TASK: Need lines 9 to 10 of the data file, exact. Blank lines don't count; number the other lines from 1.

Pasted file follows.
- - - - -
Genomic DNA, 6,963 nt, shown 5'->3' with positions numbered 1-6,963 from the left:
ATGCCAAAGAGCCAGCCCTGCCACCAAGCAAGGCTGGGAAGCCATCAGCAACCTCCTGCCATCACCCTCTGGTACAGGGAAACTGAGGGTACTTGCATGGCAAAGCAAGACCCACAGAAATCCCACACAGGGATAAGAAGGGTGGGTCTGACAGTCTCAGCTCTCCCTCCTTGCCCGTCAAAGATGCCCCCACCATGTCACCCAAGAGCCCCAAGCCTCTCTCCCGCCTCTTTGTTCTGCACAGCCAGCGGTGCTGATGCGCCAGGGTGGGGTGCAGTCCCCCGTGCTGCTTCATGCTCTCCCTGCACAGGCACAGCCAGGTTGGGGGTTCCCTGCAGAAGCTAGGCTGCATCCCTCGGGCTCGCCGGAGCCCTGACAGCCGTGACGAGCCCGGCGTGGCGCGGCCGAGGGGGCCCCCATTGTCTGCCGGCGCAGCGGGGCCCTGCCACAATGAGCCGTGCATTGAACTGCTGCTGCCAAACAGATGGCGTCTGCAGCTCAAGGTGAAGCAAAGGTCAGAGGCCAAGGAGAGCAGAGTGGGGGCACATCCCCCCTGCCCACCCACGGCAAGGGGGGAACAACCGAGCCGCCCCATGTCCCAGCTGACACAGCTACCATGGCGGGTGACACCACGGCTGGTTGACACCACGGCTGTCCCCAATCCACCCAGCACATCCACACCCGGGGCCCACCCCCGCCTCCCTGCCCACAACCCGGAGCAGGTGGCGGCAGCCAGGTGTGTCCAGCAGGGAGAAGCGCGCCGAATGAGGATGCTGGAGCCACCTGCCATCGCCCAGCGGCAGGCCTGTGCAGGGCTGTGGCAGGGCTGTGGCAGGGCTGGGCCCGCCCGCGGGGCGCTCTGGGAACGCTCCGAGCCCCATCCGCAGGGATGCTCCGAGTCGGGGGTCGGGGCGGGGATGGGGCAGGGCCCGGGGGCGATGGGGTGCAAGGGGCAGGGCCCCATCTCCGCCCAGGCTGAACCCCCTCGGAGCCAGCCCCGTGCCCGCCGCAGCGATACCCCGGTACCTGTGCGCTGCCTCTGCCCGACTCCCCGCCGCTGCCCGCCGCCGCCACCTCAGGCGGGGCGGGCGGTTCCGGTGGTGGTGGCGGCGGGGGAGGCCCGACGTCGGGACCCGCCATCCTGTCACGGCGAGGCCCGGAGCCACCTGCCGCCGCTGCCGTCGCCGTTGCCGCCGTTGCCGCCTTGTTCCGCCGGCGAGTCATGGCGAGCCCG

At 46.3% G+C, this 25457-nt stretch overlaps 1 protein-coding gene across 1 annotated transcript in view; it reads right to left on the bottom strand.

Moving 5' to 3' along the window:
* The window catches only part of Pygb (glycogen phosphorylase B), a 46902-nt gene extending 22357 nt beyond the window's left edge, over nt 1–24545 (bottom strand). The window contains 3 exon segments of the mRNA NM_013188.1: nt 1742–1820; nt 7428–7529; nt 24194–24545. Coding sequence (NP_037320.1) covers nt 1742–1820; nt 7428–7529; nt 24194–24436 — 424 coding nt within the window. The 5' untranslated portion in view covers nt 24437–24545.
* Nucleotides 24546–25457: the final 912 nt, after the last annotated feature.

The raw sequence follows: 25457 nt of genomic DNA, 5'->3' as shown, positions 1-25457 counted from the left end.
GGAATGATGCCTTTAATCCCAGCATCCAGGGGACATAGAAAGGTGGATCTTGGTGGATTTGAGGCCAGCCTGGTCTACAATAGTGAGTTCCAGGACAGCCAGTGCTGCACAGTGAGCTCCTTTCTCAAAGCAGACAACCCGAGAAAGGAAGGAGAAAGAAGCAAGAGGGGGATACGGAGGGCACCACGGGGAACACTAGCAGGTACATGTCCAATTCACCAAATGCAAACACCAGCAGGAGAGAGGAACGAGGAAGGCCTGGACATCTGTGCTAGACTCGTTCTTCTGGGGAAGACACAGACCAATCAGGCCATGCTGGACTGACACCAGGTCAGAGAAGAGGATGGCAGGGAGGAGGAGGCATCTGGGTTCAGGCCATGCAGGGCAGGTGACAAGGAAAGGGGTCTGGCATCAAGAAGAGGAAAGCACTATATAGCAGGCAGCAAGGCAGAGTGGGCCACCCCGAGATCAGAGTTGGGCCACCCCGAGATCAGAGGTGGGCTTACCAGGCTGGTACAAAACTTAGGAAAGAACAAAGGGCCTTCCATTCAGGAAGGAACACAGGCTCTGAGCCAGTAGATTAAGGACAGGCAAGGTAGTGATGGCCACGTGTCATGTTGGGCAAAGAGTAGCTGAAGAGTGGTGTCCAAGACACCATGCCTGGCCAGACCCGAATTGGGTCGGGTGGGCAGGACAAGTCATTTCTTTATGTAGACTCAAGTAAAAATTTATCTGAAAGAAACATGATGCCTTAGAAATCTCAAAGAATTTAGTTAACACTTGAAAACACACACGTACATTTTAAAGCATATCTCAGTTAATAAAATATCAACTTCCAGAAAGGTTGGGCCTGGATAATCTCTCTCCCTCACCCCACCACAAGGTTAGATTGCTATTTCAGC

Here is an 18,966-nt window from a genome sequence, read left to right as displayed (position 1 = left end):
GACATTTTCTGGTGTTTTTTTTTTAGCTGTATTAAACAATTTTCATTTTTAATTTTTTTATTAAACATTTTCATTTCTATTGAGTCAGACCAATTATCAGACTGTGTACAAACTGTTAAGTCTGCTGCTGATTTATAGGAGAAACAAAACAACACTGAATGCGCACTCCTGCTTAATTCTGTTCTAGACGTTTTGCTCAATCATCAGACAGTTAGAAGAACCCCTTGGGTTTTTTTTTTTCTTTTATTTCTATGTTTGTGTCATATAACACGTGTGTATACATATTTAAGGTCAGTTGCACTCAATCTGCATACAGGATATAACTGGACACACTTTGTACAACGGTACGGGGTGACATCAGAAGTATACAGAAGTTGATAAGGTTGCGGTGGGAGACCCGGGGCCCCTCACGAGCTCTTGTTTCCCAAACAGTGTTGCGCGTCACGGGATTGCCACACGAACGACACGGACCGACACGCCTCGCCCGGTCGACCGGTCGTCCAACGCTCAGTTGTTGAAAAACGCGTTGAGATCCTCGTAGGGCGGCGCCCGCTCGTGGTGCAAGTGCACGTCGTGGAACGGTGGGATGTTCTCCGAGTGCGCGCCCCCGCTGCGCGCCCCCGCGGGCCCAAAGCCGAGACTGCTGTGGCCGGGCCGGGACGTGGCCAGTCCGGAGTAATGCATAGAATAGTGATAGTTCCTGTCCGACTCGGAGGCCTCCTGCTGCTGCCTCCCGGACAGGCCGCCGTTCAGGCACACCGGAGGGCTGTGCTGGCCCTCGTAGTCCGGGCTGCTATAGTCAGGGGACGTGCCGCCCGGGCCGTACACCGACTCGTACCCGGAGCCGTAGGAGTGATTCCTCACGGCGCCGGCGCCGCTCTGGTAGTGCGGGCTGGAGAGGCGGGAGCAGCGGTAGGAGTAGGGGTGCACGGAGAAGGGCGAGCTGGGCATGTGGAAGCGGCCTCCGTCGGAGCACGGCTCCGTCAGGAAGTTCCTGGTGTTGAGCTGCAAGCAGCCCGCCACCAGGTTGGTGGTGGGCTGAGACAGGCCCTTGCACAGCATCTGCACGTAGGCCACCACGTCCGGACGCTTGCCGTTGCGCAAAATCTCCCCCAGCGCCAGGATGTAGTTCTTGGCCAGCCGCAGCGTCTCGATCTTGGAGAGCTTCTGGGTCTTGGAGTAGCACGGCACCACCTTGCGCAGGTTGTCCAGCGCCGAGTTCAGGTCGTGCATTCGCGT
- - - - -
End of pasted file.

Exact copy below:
Here is an 18,966-nt window from a genome sequence, read left to right as displayed (position 1 = left end):
GACATTTTCTGGTGTTTTTTTTTTAGCTGTATTAAACAATTTTCATTTTTAATTTTTTTATTAAACATTTTCATTTCTATTGAGTCAGACCAATTATCAGACTGTGTACAAACTGTTAAGTCTGCTGCTGATTTATAGGAGAAACAAAACAACACTGAATGCGCACTCCTGCTTAATTCTGTTCTAGACGTTTTGCTCAATCATCAGACAGTTAGAAGAACCCCTTGGGTTTTTTTTTTTCTTTTATTTCTATGTTTGTGTCATATAACACGTGTGTATACATATTTAAGGTCAGTTGCACTCAATCTGCATACAGGATATAACTGGACACACTTTGTACAACGGTACGGGGTGACATCAGAAGTATACAGAAGTTGATAAGGTTGCGGTGGGAGACCCGGGGCCCCTCACGAGCTCTTGTTTCCCAAACAGTGTTGCGCGTCACGGGATTGCCACACGAACGACACGGACCGACACGCCTCGCCCGGTCGACCGGTCGTCCAACGCTCAGTTGTTGAAAAACGCGTTGAGATCCTCGTAGGGCGGCGCCCGCTCGTGGTGCAAGTGCACGTCGTGGAACGGTGGGATGTTCTCCGAGTGCGCGCCCCCGCTGCGCGCCCCCGCGGGCCCAAAGCCGAGACTGCTGTGGCCGGGCCGGGACGTGGCCAGTCCGGAGTAATGCATAGAATAGTGATAGTTCCTGTCCGACTCGGAGGCCTCCTGCTGCTGCCTCCCGGACAGGCCGCCGTTCAGGCACACCGGAGGGCTGTGCTGGCCCTCGTAGTCCGGGCTGCTATAGTCAGGGGACGTGCCGCCCGGGCCGTACACCGACTCGTACCCGGAGCCGTAGGAGTGATTCCTCACGGCGCCGGCGCCGCTCTGGTAGTGCGGGCTGGAGAGGCGGGAGCAGCGGTAGGAGTAGGGGTGCACGGAGAAGGGCGAGCTGGGCATGTGGAAGCGGCCTCCGTCGGAGCACGGCTCCGTCAGGAAGTTCCTGGTGTTGAGCTGCAAGCAGCCCGCCACCAGGTTGGTGGTGGGCTGAGACAGGCCCTTGCACAGCATCTGCACGTAGGCCACCACGTCCGGACGCTTGCCGTTGCGCAAAATCTCCCCCAGCGCCAGGATGTAGTTCTTGGCCAGCCGCAGCGTCTCGATCTTGGAGAGCTTCTGGGTCTTGGAGTAGCACGGCACCACCTTGCGCAGGTTGTCCAGCGCCGAGTTCAGGTCGTGCATTCGCGT